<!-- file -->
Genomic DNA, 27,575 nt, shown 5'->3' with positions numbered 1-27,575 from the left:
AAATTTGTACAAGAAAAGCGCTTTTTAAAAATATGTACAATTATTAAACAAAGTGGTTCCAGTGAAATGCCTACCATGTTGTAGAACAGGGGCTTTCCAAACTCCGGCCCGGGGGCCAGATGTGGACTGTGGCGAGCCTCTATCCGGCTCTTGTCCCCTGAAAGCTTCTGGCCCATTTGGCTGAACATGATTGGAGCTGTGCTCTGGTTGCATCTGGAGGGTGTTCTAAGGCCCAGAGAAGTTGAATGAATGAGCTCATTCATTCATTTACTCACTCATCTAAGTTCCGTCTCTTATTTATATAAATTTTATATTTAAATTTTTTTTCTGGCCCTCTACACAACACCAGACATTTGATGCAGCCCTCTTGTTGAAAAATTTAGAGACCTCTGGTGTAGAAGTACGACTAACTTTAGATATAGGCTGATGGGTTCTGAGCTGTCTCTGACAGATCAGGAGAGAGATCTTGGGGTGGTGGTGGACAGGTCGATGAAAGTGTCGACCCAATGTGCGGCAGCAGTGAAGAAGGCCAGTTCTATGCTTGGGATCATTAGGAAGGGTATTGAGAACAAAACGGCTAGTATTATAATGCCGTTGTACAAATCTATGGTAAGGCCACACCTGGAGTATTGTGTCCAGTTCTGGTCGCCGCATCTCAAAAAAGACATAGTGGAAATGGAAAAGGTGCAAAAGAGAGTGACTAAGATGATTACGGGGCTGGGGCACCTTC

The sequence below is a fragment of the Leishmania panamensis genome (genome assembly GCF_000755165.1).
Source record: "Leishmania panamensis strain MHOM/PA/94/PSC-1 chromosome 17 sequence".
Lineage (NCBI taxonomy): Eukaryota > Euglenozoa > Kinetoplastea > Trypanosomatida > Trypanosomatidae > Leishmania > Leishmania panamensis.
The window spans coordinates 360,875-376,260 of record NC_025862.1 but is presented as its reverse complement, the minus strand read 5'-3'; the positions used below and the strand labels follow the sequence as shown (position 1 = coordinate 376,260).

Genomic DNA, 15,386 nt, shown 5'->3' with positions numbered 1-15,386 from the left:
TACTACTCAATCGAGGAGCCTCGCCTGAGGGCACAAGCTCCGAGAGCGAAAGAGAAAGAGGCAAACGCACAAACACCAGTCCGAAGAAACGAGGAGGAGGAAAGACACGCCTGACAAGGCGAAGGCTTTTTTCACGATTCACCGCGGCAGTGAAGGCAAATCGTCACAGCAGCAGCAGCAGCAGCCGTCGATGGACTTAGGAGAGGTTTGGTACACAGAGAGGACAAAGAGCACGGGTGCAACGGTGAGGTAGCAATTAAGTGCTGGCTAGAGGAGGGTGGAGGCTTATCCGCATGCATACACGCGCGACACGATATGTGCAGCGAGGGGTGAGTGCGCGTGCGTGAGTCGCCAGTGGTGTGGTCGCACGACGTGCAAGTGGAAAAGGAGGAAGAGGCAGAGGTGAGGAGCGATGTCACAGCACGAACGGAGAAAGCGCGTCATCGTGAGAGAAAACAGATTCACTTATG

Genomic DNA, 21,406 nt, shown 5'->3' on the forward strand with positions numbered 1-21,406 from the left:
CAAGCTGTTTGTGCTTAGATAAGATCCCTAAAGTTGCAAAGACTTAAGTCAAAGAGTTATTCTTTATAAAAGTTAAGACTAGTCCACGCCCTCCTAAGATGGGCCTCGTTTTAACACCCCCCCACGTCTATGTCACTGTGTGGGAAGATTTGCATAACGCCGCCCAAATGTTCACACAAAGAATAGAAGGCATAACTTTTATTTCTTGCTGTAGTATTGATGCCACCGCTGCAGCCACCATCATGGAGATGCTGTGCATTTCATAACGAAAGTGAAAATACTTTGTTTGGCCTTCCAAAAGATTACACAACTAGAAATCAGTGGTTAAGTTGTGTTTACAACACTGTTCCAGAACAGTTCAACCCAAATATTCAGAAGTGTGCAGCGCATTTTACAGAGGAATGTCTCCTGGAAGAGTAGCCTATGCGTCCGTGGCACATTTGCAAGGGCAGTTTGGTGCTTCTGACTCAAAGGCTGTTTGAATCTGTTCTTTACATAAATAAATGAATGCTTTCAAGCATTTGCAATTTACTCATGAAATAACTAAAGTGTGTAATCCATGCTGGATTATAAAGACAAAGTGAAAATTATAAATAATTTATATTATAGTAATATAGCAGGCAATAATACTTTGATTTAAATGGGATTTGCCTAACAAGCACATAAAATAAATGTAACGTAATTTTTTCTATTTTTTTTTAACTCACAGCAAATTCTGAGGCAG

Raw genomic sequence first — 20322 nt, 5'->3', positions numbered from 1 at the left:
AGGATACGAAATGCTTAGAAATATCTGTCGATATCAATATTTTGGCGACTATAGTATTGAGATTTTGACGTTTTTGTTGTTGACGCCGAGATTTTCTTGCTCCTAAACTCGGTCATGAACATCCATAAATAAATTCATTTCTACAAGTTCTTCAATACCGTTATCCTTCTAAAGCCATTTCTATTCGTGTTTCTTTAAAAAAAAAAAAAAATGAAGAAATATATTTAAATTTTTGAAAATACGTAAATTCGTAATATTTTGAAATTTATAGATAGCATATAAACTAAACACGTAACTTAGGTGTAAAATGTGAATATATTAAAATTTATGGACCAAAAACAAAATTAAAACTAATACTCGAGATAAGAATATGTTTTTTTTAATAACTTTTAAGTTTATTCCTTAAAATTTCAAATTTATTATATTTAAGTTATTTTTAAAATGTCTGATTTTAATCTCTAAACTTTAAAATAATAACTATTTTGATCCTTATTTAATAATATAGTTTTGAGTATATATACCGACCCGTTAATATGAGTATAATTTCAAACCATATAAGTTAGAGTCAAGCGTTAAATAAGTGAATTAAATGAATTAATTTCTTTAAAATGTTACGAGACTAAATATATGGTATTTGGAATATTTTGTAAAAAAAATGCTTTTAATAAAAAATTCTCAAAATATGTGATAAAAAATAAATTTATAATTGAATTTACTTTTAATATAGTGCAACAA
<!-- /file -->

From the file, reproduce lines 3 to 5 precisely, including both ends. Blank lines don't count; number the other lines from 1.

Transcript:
The sequence below is a fragment of the Leishmania panamensis genome (genome assembly GCF_000755165.1).
Source record: "Leishmania panamensis strain MHOM/PA/94/PSC-1 chromosome 17 sequence".
Lineage (NCBI taxonomy): Eukaryota > Euglenozoa > Kinetoplastea > Trypanosomatida > Trypanosomatidae > Leishmania > Leishmania panamensis.